Moving (4)

Beyond all the physical difficulties of my move to a new house, there is a psychological—or even spiritual—trial for me.

I’m at the time in my life when a man wants a settled, tranquil existence, devoid of physical and emotional tensions. The move is fraught with every kind of strain. I have no time to read, write, listen to music, play the piano, meditate, contemplate, or muse. I won’t be able to use my computer during the move. Maybe I won’t even be able to listen to the radio. I’m not sure if I’ll be able to cook or eat at home. Life disruption writ large.

As noted earlier, I am forced to say good-bye to so much that I have loved. That has wakened in my mind the feeling that the move is analogous to death. What will it be like when I have to say farewell to everything? At my age, that moment can’t be too many years away. Maybe the move offers me the opportunity to rehearse the mental and spiritual practices for finding peace.

Meanwhile, I’ll handle the challenge of the move. I’m adept at living through chaos. My survival of the fall of Saigon and my ability to arrange for the escape of my 43 subordinates and their families shows what I can do. But it won’t be painless.

This blog will reflect the disarray that the move is subjecting me to. I may not be able to post at all. If so, I ask my readers to bear with me. I’ll be back in top form once I’m settled in my new house. Be patient.

Moving (3)

Leaving behind the beauty nature created with some help from me is only one aspect of moving.

Moving is a huge amount of work. I will have to move a lot of items myself. The movers will not handle liquids, including beverages, cleaners, laundry materials, automobile fluids (like motor oil and windshield fluid), and paint. They’ll move my outdoor grill but not the propane and that fuels it. They advise me to transport myself fragile valuables. I haven’t yet figured out how I’m going to manage all that.

The u-shaped maple desk and bookshelves in my office and great room, custom made for me many years ago, will have to be taken disassembled to be moved. That’s scheduled during the week before the move. Once that happens, I’ll probably be unable to continue posting to this blog until after I’m settled in my new place in early June.

My beloved Steinway grand piano, a gift many years ago from my daughter, will be moved that same week. It will be stored during the move and reassembled in my new place next month. I’ll miss it.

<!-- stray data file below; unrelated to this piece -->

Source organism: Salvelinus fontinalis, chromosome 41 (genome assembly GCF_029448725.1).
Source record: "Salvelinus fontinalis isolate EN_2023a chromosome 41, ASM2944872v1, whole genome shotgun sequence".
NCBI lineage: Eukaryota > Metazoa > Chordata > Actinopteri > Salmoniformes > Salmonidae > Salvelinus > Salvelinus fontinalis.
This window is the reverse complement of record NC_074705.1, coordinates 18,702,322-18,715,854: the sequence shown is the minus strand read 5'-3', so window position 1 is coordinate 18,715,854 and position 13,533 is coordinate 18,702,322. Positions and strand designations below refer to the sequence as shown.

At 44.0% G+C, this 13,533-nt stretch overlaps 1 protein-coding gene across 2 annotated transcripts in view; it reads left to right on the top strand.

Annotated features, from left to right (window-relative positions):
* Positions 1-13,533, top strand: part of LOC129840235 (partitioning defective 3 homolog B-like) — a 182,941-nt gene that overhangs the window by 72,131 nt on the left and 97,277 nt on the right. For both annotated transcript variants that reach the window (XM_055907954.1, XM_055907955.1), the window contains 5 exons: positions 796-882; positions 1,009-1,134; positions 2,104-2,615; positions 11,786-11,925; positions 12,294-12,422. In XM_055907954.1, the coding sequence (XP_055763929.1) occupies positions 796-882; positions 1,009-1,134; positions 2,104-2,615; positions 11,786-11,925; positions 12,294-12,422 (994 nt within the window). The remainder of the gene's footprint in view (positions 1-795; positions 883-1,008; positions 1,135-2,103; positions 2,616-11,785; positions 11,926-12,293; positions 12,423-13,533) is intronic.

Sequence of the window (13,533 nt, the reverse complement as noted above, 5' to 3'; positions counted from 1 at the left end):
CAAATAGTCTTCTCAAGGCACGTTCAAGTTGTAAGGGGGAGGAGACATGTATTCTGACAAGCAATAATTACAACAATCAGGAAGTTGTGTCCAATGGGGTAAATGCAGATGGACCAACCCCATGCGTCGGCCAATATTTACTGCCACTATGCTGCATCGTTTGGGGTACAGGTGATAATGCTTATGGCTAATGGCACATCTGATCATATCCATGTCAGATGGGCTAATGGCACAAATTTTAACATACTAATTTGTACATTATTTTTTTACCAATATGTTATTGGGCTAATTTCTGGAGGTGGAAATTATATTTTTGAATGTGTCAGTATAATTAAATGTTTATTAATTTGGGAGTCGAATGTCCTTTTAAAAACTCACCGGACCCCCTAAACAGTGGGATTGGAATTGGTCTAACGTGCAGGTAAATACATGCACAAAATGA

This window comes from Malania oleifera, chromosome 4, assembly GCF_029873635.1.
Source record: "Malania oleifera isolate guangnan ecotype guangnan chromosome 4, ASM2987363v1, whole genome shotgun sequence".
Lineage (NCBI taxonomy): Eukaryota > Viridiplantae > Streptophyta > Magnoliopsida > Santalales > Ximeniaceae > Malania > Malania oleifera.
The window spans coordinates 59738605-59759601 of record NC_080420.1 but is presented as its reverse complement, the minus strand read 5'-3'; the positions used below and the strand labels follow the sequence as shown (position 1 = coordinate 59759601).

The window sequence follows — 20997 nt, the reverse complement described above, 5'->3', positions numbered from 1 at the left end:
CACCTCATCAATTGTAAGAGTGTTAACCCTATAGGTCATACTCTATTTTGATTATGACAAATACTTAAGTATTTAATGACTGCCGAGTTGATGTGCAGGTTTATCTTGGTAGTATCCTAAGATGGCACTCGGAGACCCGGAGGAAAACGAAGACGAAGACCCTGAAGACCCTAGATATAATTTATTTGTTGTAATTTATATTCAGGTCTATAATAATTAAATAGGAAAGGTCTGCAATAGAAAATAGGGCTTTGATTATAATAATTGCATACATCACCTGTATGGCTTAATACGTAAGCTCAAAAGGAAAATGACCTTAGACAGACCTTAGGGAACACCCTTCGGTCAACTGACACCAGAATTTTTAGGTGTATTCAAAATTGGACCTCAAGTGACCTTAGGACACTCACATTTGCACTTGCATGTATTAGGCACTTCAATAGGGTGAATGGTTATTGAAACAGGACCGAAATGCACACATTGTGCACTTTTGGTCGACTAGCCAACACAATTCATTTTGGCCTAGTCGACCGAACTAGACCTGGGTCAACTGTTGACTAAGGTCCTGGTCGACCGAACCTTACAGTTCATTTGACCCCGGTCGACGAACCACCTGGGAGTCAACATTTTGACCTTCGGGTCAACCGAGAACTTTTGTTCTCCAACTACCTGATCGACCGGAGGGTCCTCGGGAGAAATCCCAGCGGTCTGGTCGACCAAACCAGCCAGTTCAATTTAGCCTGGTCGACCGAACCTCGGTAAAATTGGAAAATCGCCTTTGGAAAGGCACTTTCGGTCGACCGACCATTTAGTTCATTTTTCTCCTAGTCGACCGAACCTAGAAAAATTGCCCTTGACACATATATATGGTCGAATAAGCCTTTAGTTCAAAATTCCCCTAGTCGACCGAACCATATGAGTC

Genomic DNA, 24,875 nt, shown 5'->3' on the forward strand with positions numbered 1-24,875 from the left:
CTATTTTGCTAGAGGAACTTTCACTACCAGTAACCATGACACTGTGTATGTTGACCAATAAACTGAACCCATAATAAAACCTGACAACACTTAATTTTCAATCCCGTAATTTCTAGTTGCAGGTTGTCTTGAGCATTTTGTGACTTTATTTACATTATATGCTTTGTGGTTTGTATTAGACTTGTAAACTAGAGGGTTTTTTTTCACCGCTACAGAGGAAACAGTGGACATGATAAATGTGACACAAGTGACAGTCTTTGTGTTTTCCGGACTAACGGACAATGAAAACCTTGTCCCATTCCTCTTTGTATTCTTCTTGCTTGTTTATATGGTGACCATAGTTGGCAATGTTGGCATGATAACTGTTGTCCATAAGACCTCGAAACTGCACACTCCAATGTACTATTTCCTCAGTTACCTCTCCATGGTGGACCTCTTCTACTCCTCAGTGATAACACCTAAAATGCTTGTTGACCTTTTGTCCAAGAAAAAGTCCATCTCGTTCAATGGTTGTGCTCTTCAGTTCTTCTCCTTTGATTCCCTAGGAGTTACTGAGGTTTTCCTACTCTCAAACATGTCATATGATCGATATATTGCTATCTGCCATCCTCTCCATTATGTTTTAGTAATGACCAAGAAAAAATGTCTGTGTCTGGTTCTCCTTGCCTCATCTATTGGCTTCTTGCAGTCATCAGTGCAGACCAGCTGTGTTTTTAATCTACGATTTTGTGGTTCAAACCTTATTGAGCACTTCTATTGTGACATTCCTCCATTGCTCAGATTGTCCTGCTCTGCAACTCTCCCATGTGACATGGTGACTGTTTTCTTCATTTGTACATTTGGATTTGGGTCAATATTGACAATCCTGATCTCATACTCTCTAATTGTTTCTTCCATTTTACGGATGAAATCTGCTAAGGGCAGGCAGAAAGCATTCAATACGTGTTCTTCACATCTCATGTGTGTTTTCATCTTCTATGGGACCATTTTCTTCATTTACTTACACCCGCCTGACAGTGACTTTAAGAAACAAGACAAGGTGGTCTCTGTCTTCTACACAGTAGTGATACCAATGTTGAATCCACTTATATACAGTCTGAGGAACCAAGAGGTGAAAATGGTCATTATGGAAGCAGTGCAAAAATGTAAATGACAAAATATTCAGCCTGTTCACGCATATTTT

In short, the move will test my organizing skills and physical strength to the limit. I’m sure I’ll get through it fine. But the move and everything associated with it has disrupted my life and introduced a level of chaos, eclipsed only by living through the fall of Saigon and its aftermath.

More tomorrow.

Moving (2)

The yard of my house, which I described yesterday, is what I will miss most. It is where I toiled hardest, and it reflects my love for the earth. Flowering bushes and trees I’ve planted include forsythia, rhododendron, weeping cherry, weigela, viburnum, crepe-myrtle, flowering pear, dogwood (both pink and white), rosebud, gardenia, and butterfly bush. In the spring, when those plants come to life, my yard is a constant show of glory.

The house I’m moving to has almost no yard that requires tending. That was deliberate. I’m old enough now that the hard labor required to plant and maintain is beyond me. Besides, I want to spend the rest of my life writing, not caring for a house and garden. But these days, as I gaze at my beautiful land, the sadness of losing it stays with me.

My new house is surrounded by natural beauty. It backs onto a park with a stream. Wild trees are everywhere, and there is next to no lawn to care for. I will spend endless hours on my deck and patio. During good weather, I’ll eat most of my meals out of doors, as I do now, and I’ll enjoy coffee in the morning and wine in the evening watching, smelling, and feeling unbounded nature at my doorstep.

And yet— I’ll miss the cultured beauty of the house I’ll be leaving behind. The beauty in my new place will be equal to the beauty of my old. But it won’t be the same. Some of me will stay behind.

More tomorrow.

Moving

I’ll be moving soon. I’ve sold my house. It was far too large for a man living alone, and I am alone now. I’ve bought a smaller place well suited to my current needs. But as I take a last look at the place I’ve lived for so many years, leaving makes me sad.